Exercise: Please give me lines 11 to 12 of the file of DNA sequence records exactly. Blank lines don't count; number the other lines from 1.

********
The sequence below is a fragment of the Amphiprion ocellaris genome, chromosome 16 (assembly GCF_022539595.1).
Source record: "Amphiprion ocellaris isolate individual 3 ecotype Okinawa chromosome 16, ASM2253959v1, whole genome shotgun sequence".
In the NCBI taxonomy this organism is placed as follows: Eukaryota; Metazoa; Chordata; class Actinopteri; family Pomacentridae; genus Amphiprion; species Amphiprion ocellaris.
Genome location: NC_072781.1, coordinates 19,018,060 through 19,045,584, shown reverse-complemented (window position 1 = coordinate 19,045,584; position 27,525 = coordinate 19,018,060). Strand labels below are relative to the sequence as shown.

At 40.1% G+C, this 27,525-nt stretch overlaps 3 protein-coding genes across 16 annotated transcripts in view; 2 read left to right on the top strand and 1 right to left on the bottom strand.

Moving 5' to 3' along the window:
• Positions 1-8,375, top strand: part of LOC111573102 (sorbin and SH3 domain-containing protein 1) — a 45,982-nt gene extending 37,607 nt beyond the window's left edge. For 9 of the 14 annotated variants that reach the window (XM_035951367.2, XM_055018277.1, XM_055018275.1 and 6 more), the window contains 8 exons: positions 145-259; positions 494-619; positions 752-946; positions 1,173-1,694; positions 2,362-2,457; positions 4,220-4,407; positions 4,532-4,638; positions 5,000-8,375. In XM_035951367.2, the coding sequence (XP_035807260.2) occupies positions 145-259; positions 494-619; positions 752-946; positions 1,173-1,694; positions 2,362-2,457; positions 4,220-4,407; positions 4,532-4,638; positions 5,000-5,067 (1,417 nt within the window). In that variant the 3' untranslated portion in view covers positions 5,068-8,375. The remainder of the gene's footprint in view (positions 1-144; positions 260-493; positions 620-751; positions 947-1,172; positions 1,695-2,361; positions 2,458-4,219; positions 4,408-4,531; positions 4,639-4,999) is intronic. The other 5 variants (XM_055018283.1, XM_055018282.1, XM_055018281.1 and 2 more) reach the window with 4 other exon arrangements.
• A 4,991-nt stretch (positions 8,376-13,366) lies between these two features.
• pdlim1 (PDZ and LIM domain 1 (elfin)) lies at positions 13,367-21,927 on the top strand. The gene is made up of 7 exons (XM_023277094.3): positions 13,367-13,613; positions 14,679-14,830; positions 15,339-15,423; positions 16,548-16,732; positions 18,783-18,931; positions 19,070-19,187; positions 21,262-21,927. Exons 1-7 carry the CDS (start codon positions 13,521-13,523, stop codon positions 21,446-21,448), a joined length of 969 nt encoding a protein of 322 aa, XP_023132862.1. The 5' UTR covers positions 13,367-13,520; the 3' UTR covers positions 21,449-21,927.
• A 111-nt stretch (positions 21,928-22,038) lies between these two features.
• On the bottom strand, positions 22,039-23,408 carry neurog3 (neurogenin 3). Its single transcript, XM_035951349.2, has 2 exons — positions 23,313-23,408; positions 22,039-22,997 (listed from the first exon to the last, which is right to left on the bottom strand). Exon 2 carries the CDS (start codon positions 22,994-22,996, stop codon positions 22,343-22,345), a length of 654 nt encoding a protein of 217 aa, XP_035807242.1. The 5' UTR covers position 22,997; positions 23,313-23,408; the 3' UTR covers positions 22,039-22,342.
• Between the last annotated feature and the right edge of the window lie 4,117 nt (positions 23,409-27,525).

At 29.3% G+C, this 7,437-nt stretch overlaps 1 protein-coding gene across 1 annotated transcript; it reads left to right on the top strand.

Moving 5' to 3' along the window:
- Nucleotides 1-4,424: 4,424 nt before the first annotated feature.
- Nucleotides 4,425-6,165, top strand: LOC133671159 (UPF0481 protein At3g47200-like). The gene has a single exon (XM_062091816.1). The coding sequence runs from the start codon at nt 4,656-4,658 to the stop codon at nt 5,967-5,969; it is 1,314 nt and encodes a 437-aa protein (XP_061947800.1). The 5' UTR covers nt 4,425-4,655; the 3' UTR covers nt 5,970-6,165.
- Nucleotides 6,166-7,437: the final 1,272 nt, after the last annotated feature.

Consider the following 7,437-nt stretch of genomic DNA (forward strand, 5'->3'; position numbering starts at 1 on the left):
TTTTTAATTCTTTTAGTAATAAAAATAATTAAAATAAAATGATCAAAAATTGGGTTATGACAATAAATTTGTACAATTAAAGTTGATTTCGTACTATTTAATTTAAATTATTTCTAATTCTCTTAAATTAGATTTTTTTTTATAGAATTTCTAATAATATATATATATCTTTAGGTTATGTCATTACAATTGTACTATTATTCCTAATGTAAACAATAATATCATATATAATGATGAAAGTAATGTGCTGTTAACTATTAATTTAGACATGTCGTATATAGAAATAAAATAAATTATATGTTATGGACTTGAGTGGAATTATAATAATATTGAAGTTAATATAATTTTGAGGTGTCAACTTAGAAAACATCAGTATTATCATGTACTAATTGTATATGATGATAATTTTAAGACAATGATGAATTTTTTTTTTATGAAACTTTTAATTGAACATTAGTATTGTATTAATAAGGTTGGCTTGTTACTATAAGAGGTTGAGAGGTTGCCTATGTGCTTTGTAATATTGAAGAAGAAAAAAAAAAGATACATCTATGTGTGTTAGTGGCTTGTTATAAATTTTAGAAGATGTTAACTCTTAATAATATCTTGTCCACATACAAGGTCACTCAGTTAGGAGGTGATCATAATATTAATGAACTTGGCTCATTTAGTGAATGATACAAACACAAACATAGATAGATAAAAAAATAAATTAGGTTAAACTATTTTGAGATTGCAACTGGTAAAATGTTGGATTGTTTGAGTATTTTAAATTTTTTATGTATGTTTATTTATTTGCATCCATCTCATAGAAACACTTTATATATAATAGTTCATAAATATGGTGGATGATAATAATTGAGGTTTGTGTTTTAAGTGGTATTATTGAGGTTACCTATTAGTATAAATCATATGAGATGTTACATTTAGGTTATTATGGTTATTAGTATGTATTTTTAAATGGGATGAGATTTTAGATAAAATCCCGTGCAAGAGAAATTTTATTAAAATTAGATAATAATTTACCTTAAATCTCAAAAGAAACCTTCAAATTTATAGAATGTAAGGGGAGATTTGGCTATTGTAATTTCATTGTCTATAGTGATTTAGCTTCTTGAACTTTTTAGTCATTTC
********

• On the bottom strand, positions 22,039-23,408 carry neurog3 (neurogenin 3). Its single transcript, XM_035951349.2, has 2 exons — positions 23,313-23,408; positions 22,039-22,997 (listed from the first exon to the last, which is right to left on the bottom strand). Exon 2 carries the CDS (start codon positions 22,994-22,996, stop codon positions 22,343-22,345), a length of 654 nt encoding a protein of 217 aa, XP_035807242.1. The 5' UTR covers position 22,997; positions 23,313-23,408; the 3' UTR covers positions 22,039-22,342.
• Between the last annotated feature and the right edge of the window lie 4,117 nt (positions 23,409-27,525).